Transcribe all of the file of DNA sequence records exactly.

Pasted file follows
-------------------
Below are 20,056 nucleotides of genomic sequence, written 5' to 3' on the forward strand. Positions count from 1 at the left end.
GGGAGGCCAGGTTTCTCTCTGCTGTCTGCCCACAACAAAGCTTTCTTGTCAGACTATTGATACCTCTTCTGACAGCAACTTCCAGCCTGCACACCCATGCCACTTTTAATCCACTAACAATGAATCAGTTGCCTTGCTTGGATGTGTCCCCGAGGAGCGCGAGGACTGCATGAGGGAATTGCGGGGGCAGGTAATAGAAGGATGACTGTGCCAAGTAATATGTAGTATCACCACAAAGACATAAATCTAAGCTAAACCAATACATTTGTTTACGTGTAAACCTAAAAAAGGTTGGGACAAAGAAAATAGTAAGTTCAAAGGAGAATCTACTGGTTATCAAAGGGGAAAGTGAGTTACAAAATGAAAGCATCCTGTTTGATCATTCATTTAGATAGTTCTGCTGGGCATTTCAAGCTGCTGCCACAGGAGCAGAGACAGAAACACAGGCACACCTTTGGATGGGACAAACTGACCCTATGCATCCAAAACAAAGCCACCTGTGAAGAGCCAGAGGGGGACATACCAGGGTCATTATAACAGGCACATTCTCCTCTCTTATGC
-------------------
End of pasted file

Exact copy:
Below are 20,056 nucleotides of genomic sequence, written 5' to 3' on the forward strand. Positions count from 1 at the left end.
GGGAGGCCAGGTTTCTCTCTGCTGTCTGCCCACAACAAAGCTTTCTTGTCAGACTATTGATACCTCTTCTGACAGCAACTTCCAGCCTGCACACCCATGCCACTTTTAATCCACTAACAATGAATCAGTTGCCTTGCTTGGATGTGTCCCCGAGGAGCGCGAGGACTGCATGAGGGAATTGCGGGGGCAGGTAATAGAAGGATGACTGTGCCAAGTAATATGTAGTATCACCACAAAGACATAAATCTAAGCTAAACCAATACATTTGTTTACGTGTAAACCTAAAAAAGGTTGGGACAAAGAAAATAGTAAGTTCAAAGGAGAATCTACTGGTTATCAAAGGGGAAAGTGAGTTACAAAATGAAAGCATCCTGTTTGATCATTCATTTAGATAGTTCTGCTGGGCATTTCAAGCTGCTGCCACAGGAGCAGAGACAGAAACACAGGCACACCTTTGGATGGGACAAACTGACCCTATGCATCCAAAACAAAGCCACCTGTGAAGAGCCAGAGGGGGACATACCAGGGTCATTATAACAGGCACATTCTCCTCTCTTATGC